It turns out that even the cute toy bear on your child’s bed is prone to hacking. A toy sold by Fisher-Price with the rather generic “Smart Toy Bear” name was recently found to be vulnerable to attacks from would-be hackers. Research firm Rapid7 first noticed the security hole, The Guardian said.
The flaw didn’t put children in danger, and it doesn’t appear that the bear could have done anything creepy like spy on children, but overlooked vulnerabilities inside the code could have made it easy for a family member to fall victim to a phishing attack, The Guardian explained.
Members of the Rapid7 team suggested that Fisher-Price might have wanted to hire more experienced coders in the future, describing the flaw as “an easy mistake” and something that “a more experienced internet company probably wouldn’t have missed.”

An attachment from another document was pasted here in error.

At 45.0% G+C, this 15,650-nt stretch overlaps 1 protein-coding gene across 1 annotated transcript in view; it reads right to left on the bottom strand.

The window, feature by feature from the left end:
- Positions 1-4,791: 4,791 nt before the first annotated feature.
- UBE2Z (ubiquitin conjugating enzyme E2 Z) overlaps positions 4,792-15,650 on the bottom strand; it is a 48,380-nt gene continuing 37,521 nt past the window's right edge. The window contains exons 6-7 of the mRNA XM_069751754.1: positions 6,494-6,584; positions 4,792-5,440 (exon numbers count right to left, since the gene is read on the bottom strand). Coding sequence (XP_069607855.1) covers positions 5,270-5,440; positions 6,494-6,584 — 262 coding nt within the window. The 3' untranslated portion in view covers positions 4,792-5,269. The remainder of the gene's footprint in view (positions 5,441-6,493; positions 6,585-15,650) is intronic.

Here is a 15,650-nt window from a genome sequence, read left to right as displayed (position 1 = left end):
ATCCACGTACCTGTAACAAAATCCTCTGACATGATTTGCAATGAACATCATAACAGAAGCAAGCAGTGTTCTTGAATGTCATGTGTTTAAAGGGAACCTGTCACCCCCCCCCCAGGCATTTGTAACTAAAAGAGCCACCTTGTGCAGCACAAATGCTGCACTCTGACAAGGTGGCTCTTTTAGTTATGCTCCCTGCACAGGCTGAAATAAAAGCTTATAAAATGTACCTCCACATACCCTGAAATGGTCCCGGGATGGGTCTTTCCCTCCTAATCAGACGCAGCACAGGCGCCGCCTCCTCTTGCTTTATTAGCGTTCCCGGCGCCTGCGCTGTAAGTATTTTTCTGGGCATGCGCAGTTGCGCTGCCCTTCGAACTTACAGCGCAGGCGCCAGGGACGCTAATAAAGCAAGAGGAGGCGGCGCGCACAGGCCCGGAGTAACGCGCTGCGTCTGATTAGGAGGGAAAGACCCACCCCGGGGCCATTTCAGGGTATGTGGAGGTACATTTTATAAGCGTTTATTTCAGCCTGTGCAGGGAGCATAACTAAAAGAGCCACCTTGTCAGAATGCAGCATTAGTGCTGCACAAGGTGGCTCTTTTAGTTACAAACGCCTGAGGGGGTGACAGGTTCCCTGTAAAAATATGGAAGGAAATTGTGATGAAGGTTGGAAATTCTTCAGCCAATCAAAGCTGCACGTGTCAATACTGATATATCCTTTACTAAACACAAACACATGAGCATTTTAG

Fisher-Price acknowledged the issue and has already applied a fix.
“We recently learned of a security vulnerability with our Fisher-Price WiFi-connected Smart Toy Bear,” Fisher-Price said. “We have remediated the situation and have no reason to believe that customer information was accessed by any unauthorized person. Mattel and Fisher-Price take the safety of our consumers and their personal data very seriously, which is why we act quickly to resolve vulnerabilities likes this.”
Scenarios like these are worth thinking about, though, as smart toys become more and more popular. If it’s built by a toy maker, it’s possible that such a company doesn’t have the necessary staff on hand to make sure everything is locked down.